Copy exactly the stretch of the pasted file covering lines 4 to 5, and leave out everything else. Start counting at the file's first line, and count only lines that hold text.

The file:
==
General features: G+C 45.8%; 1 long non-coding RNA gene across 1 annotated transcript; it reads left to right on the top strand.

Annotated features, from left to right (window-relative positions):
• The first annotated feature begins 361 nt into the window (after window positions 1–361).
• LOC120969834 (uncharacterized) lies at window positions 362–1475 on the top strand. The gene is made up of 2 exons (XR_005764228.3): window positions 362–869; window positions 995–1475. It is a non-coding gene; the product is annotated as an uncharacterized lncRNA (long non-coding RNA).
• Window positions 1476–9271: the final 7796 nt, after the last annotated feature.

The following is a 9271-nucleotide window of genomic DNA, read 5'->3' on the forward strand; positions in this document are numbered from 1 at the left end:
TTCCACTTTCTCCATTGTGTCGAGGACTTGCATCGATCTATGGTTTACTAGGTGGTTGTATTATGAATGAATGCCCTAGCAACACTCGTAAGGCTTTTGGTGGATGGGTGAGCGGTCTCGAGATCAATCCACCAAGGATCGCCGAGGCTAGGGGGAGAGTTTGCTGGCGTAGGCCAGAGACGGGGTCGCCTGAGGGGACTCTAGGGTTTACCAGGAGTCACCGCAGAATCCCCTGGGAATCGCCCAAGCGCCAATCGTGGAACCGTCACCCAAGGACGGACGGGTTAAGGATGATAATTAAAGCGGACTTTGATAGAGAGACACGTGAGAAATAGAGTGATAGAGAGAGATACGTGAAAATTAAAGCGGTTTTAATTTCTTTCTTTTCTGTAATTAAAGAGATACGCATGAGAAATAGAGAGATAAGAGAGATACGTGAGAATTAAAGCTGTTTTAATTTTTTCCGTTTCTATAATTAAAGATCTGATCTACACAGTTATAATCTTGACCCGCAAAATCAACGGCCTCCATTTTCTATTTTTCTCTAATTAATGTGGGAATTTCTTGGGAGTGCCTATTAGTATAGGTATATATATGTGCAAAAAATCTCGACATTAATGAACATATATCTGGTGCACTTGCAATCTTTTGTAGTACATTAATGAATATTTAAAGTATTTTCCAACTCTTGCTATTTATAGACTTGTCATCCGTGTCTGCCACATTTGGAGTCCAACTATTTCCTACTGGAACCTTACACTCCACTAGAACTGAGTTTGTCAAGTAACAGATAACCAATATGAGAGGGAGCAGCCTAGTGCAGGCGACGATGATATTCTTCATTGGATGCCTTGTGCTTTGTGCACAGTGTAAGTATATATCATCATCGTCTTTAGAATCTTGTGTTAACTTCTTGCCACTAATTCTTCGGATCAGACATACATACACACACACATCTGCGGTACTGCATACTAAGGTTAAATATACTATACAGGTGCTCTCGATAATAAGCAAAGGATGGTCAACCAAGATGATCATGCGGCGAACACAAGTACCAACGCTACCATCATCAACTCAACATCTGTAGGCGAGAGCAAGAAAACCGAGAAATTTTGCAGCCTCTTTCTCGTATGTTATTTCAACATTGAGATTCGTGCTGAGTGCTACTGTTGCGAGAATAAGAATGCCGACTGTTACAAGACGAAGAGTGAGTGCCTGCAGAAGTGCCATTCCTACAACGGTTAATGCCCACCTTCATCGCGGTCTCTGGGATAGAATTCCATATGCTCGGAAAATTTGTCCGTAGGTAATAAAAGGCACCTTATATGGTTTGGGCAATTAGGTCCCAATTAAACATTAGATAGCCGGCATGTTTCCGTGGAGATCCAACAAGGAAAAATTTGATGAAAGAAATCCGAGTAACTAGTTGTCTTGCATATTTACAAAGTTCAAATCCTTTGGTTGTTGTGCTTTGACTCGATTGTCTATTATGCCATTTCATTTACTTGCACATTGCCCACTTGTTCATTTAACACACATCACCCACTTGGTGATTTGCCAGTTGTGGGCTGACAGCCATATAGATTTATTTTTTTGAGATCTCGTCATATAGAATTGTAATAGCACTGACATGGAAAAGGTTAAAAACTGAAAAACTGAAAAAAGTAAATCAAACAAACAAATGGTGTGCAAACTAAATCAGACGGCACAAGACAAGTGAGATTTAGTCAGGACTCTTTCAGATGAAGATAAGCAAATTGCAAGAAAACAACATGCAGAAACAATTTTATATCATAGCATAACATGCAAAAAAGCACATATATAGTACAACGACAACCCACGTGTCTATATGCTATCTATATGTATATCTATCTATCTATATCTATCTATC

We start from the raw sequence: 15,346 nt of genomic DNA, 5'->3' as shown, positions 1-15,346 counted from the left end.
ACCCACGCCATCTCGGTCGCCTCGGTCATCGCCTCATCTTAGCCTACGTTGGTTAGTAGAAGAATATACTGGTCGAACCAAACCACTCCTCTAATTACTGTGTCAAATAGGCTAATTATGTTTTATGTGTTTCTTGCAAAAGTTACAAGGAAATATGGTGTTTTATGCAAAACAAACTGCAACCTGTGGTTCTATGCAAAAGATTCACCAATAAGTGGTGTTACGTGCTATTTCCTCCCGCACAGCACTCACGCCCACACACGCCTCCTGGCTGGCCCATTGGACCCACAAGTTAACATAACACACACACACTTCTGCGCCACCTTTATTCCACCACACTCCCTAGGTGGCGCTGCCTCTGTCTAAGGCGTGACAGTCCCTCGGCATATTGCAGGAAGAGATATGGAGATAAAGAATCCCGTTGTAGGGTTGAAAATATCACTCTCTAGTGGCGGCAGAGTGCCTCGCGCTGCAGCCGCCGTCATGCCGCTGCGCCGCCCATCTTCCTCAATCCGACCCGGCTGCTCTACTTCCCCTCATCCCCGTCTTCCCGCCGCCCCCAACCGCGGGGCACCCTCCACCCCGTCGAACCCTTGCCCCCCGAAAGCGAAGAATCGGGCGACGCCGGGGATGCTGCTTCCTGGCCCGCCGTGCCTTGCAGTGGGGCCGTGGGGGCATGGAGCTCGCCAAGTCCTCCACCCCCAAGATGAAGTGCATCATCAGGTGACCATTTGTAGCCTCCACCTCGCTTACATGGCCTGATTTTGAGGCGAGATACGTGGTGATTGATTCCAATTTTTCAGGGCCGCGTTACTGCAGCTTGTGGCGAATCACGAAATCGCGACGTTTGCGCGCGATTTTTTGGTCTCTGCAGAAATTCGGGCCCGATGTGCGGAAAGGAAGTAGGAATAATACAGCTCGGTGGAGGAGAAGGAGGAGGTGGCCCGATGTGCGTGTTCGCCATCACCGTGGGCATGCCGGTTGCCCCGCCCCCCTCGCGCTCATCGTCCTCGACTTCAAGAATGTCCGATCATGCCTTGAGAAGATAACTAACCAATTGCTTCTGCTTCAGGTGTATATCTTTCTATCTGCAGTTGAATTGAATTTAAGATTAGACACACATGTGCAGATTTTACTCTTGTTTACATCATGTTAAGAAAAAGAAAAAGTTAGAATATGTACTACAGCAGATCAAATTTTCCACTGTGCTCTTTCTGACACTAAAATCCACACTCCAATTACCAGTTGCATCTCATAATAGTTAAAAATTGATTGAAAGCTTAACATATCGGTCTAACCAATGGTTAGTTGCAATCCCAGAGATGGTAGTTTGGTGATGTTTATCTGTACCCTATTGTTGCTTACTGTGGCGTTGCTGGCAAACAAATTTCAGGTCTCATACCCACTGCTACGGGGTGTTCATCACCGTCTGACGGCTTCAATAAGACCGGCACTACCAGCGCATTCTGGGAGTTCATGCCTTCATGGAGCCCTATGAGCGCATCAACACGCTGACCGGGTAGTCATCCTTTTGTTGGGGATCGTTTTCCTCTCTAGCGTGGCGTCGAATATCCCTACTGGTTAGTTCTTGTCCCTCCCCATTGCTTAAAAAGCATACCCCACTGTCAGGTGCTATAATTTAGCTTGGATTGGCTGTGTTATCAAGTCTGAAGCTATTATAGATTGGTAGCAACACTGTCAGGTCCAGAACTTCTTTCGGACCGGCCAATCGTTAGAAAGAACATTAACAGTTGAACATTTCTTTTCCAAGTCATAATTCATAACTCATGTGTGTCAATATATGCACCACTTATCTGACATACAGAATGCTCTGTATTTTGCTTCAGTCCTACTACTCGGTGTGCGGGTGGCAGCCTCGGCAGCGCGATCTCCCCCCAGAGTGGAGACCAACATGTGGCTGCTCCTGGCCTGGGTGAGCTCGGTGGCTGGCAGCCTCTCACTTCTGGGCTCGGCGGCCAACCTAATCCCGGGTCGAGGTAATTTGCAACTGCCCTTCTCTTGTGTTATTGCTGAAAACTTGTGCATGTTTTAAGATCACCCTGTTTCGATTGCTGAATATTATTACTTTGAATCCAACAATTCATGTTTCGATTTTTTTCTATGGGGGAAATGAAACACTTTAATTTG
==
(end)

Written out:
• LOC120969834 (uncharacterized) lies at window positions 362–1475 on the top strand. The gene is made up of 2 exons (XR_005764228.3): window positions 362–869; window positions 995–1475. It is a non-coding gene; the product is annotated as an uncharacterized lncRNA (long non-coding RNA).
• Window positions 1476–9271: the final 7796 nt, after the last annotated feature.